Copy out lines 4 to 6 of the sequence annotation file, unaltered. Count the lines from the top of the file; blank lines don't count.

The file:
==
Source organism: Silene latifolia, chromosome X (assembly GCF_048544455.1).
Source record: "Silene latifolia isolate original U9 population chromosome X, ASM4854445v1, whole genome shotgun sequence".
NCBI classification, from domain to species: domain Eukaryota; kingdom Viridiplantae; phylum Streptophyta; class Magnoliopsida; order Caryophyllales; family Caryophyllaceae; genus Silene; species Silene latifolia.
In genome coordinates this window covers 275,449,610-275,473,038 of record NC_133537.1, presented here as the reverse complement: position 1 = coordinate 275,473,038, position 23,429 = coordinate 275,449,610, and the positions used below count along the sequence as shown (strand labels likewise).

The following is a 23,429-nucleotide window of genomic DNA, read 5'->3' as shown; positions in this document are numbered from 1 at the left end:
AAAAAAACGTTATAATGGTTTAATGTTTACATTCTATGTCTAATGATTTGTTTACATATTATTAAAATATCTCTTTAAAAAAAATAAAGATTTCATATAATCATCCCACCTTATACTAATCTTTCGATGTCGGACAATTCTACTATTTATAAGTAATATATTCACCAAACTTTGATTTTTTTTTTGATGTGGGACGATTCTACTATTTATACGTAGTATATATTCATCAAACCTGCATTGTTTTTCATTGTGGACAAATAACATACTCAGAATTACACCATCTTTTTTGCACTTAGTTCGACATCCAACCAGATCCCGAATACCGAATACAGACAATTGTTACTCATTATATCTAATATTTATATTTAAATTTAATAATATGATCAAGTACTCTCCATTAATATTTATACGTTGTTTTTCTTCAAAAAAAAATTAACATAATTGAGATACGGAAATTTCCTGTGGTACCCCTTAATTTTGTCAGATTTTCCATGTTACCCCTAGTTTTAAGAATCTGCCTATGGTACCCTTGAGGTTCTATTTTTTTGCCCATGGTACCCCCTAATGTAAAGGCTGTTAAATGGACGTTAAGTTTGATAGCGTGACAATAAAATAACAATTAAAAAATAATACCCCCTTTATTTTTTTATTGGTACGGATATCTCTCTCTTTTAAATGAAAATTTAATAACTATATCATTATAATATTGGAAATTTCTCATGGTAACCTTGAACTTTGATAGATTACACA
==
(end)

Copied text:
In genome coordinates this window covers 275,449,610-275,473,038 of record NC_133537.1, presented here as the reverse complement: position 1 = coordinate 275,473,038, position 23,429 = coordinate 275,449,610, and the positions used below count along the sequence as shown (strand labels likewise).

The following is a 23,429-nucleotide window of genomic DNA, read 5'->3' as shown; positions in this document are numbered from 1 at the left end:
AAAAAAACGTTATAATGGTTTAATGTTTACATTCTATGTCTAATGATTTGTTTACATATTATTAAAATATCTCTTTAAAAAAAATAAAGATTTCATATAATCATCCCACCTTATACTAATCTTTCGATGTCGGACAATTCTACTATTTATAAGTAATATATTCACCAAACTTTGATTTTTTTTTTGATGTGGGACGATTCTACTATTTATACGTAGTATATATTCATCAAACCTGCATTGTTTTTCATTGTGGACAAATAACATACTCAGAATTACACCATCTTTTTTGCACTTAGTTCGACATCCAACCAGATCCCGAATACCGAATACAGACAATTGTTACTCATTATATCTAATATTTATATTTAAATTTAATAATATGATCAAGTACTCTCCATTAATATTTATACGTTGTTTTTCTTCAAAAAAAAATTAACATAATTGAGATACGGAAATTTCCTGTGGTACCCCTTAATTTTGTCAGATTTTCCATGTTACCCCTAGTTTTAAGAATCTGCCTATGGTACCCTTGAGGTTCTATTTTTTTGCCCATGGTACCCCCTAATGTAAAGGCTGTTAAATGGACGTTAAGTTTGATAGCGTGACAATAAAATAACAATTAAAAAATAATACCCCCTTTATTTTTTTATTGGTACGGATATCTCTCTCTTTTAAATGAAAATTTAATAACTATATCATTATAATATTGGAAATTTCTCATGGTAACCTTGAACTTTGATAGATTACACA